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Statewide

For all districts across the state, there were   Hispanic students to every Hispanic teacher.

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districts

is a   school district. Across all   school districts, there were Hispanic students for every Hispanic teacher.

SOURCES & METHODOLOGY: WRAL News analyzed student and teacher demographic data for all 115 school districts in North Carolina from the 2017-18 school year. Teacher demographic data is hand-entered by school districts and submitted to the state Department of Public Instruction. The teacher data only include full-time employees who work 35-plus hours as elementary, secondary or “other” teachers. Other teachers include special education, art, music, band, physical education, etc. Teacher assistants were not included in the analysis.

Interactive by // Analysis by and Jason Eder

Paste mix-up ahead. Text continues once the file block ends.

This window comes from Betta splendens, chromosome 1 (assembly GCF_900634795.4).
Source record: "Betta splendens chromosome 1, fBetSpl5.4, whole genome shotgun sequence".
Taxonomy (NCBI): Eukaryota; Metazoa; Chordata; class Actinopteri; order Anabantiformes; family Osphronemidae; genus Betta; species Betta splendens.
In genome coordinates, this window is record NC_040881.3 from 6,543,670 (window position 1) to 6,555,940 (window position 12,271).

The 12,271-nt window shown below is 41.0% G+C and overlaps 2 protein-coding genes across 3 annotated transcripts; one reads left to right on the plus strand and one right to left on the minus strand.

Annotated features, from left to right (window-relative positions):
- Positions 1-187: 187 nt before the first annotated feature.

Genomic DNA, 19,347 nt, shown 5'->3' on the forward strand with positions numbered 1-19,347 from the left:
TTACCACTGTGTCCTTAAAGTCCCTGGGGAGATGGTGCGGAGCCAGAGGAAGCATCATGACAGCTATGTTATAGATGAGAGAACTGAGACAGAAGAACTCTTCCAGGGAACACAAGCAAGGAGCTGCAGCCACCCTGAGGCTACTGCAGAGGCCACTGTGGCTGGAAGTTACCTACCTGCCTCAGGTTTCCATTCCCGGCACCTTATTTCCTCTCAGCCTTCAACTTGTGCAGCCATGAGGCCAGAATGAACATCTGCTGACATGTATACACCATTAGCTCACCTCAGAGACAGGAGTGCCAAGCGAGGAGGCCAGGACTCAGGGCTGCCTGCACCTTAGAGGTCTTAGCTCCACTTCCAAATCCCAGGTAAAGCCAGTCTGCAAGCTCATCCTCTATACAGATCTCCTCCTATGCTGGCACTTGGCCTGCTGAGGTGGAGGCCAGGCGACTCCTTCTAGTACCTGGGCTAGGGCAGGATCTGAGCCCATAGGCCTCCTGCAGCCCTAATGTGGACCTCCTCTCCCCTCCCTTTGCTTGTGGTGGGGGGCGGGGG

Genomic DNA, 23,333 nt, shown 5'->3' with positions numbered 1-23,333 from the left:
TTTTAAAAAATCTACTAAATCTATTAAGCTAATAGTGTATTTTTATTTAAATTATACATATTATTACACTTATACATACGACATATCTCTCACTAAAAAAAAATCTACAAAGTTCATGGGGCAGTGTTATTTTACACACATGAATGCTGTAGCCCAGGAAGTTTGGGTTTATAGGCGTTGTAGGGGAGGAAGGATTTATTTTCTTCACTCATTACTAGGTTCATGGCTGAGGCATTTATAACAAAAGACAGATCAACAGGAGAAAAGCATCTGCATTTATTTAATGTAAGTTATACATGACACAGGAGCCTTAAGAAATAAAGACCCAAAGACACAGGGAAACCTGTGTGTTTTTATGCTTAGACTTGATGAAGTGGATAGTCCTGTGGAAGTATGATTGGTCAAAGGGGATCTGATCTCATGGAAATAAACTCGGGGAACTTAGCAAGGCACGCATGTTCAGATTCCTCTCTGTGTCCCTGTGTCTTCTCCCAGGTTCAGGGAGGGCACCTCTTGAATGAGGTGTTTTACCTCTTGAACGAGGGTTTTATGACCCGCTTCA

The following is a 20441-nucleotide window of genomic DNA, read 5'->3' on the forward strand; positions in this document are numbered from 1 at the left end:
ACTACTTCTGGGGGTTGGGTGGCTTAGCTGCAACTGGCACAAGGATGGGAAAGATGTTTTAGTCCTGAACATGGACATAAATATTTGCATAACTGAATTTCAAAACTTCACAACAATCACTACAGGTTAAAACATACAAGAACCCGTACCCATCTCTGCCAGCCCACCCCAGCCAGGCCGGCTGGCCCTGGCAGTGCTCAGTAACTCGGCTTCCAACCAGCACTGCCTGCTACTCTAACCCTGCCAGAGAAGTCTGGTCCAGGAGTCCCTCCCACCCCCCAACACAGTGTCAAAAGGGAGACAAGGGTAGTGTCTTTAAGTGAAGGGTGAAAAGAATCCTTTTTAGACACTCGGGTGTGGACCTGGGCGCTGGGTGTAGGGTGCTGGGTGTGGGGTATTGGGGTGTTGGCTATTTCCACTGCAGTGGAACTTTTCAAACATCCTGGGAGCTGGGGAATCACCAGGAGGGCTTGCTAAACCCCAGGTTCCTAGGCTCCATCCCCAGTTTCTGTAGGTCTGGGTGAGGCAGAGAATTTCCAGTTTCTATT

North Carolina‘s former Teaching Fellows Program, which ran from 1986 to 2011 and enrolled more than 10,600 students, also struggled to bring in more teachers of color. The program had a goal of selecting at least 20 percent minorities and at least 30 percent men. In the end, the program came up short. Overall, it had 17 percent minorities and 24 percent males.

“We fell short,” said Keith Poston, president and executive director of the Public School Forum of North Carolina, which ran the old Teaching Fellows Program. “That‘s one of the areas that didn‘t work.”

It wasn‘t for lack of trying, Poston added. “It is a vexing problem that still faces education today. I mean, here we are are, our public school students are less than 50 percent white, yet our teaching workforce is 80 percent white and 80 percent female, roughly the same numbers we had 30 years ago,” he said.

Teacher diversity is not only an issue in North Carolina. On Monday, former U.S. education secretary John King shared WRAL‘s stories on Twitter and said there is an “urgent need” for teacher preparation programs across the country to increase the pipeline of teachers of color. He said there is also work to be done to support and retain teachers of color.